Sustaining the craft, not developing the craft itself, should be focus of Knight and RJI

I’m late.

I’ve been invited to the Hardly. Strictly. Young.  conference on alternative ways to implement Knight Foundation recommendations at the Reynolds Journalism Institute at the University of Missouri [More on that later]. One of the fun precursors to the two-day event later this month has been participating in the Journalism Carnival of blogging, shepherded by conference organizer, Spot.Us founder and leather jacket-wearer David Cohn.

In January, I wrote about the role universities should play in creating journalism,  and in February wrote about two ways to grow the number of news sources. In March, I was supposed to write on what the Knight News Challenge should do next and how the RJI fellows program could be a part of curating that innovation.

Fortunately, in being late, I can point to others who already did it better than I would. No, Cohn, this isn’t a cop out, this is cutting my losses. The undercurrent on both of these questions for me is that I’m not worried about the craft as much as I’m worried about sustaining the craft.

For the first prompt, Dan Gillmor has having already hit on exactly what I would suggest for the future of the Knight News Challenge:

If I were to change any single element of the News Challenge it would be this: I’d put at least half of the money not into grants but into equity investments in for-profit companies. To make this happen, the foundation would partner with a small group of highly qualified angel investors — people who cared at least as much about the future of news as returns on investment. Together we’d raise a fund that could offer seed and angel capital to digital media entrepreneurs whose projects showed the kind of promise that could lead to serious returns.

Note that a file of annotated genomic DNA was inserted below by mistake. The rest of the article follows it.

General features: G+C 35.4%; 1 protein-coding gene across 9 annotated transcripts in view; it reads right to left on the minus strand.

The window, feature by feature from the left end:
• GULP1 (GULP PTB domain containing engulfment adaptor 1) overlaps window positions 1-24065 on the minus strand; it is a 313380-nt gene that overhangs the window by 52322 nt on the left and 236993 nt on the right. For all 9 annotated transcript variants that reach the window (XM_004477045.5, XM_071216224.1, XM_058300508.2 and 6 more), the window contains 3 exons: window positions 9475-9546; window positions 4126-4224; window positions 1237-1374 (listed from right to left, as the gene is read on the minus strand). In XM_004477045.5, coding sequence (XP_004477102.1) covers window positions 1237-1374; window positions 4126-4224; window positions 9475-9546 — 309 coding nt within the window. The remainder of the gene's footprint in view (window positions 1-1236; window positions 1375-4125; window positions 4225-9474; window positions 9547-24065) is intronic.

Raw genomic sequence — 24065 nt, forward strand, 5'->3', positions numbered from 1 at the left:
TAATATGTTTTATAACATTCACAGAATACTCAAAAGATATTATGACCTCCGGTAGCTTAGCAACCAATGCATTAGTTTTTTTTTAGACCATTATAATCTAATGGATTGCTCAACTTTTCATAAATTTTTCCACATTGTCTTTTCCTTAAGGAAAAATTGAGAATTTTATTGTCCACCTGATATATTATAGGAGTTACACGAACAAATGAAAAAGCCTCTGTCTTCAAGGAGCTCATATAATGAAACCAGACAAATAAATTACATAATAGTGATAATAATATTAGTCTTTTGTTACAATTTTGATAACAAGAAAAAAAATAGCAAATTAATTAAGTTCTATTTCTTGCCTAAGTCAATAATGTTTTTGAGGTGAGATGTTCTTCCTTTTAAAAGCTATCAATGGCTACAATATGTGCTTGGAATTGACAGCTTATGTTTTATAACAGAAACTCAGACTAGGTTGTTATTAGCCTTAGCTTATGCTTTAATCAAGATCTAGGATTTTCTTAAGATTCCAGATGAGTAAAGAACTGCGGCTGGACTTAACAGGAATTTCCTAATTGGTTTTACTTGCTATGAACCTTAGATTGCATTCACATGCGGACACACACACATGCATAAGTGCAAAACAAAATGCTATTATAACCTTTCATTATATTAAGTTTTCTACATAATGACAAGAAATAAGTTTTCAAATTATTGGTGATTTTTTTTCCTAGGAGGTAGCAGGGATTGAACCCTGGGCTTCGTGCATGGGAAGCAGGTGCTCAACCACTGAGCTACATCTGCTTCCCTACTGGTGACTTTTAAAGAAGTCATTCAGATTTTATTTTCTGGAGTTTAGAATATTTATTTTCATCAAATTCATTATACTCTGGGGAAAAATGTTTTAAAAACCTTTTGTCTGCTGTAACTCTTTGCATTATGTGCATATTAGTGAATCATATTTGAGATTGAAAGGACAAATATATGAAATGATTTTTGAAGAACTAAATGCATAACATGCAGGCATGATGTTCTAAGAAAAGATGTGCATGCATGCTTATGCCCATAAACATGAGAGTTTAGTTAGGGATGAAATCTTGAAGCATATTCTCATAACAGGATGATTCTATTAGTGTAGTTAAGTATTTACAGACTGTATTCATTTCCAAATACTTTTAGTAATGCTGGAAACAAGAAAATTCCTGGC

In fact, back in November, I wrote something somewhat similar, in highlighting what the News Challenge could learn from venture capitalists.

For the Reynolds question, Steve Outing nailed that the best, from what I saw:

Because the program is small, I’d narrow the focus significantly. In fact, for each fellowship year, I’d pick a theme and find fellows who all wanted to work on complementary aspects of the theme. Let’s say for the next crew of fellows, select all of them because they want to focus on variations on a theme of “business models for journalism in the digital age.” Next year, I’d pick a different theme. The key would be that the theme is the most important challenge or opportunity facing journalism at the time. Business models for journalism addresses solving a big problem for the news industry and for journalists who want to make a living. A theme that could address an opportunity instead of a problem would be best utilizing emerging mobile technologies in the news realm.

Focus, yes, something I noted was my goal for 2011 and one I thought the future of news conversations could take on.